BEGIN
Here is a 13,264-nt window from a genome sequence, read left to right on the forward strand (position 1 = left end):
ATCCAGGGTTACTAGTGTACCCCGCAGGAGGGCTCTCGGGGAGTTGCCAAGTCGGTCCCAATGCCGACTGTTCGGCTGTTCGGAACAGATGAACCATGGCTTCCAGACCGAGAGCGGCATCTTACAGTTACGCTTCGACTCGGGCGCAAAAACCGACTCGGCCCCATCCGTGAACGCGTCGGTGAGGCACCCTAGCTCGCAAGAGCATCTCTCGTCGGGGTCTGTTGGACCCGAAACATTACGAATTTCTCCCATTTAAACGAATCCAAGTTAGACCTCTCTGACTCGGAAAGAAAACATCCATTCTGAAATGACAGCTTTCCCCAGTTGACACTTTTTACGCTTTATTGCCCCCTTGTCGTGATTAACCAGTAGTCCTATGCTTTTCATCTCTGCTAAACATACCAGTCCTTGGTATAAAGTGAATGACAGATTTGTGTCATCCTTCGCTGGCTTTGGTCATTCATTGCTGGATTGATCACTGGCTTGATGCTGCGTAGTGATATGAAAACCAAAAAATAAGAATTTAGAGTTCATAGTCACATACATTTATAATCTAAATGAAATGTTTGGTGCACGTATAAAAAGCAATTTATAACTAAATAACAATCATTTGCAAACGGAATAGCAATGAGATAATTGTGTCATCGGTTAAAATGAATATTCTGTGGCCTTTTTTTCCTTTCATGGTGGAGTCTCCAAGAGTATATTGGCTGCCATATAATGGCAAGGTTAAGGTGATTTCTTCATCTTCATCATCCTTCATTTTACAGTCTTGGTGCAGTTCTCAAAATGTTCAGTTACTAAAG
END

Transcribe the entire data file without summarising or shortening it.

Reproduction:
Here is a 13,264-nt window from a genome sequence, read left to right on the forward strand (position 1 = left end):
ATCCAGGGTTACTAGTGTACCCCGCAGGAGGGCTCTCGGGGAGTTGCCAAGTCGGTCCCAATGCCGACTGTTCGGCTGTTCGGAACAGATGAACCATGGCTTCCAGACCGAGAGCGGCATCTTACAGTTACGCTTCGACTCGGGCGCAAAAACCGACTCGGCCCCATCCGTGAACGCGTCGGTGAGGCACCCTAGCTCGCAAGAGCATCTCTCGTCGGGGTCTGTTGGACCCGAAACATTACGAATTTCTCCCATTTAAACGAATCCAAGTTAGACCTCTCTGACTCGGAAAGAAAACATCCATTCTGAAATGACAGCTTTCCCCAGTTGACACTTTTTACGCTTTATTGCCCCCTTGTCGTGATTAACCAGTAGTCCTATGCTTTTCATCTCTGCTAAACATACCAGTCCTTGGTATAAAGTGAATGACAGATTTGTGTCATCCTTCGCTGGCTTTGGTCATTCATTGCTGGATTGATCACTGGCTTGATGCTGCGTAGTGATATGAAAACCAAAAAATAAGAATTTAGAGTTCATAGTCACATACATTTATAATCTAAATGAAATGTTTGGTGCACGTATAAAAAGCAATTTATAACTAAATAACAATCATTTGCAAACGGAATAGCAATGAGATAATTGTGTCATCGGTTAAAATGAATATTCTGTGGCCTTTTTTTCCTTTCATGGTGGAGTCTCCAAGAGTATATTGGCTGCCATATAATGGCAAGGTTAAGGTGATTTCTTCATCTTCATCATCCTTCATTTTACAGTCTTGGTGCAGTTCTCAAAATGTTCAGTTACTAAAG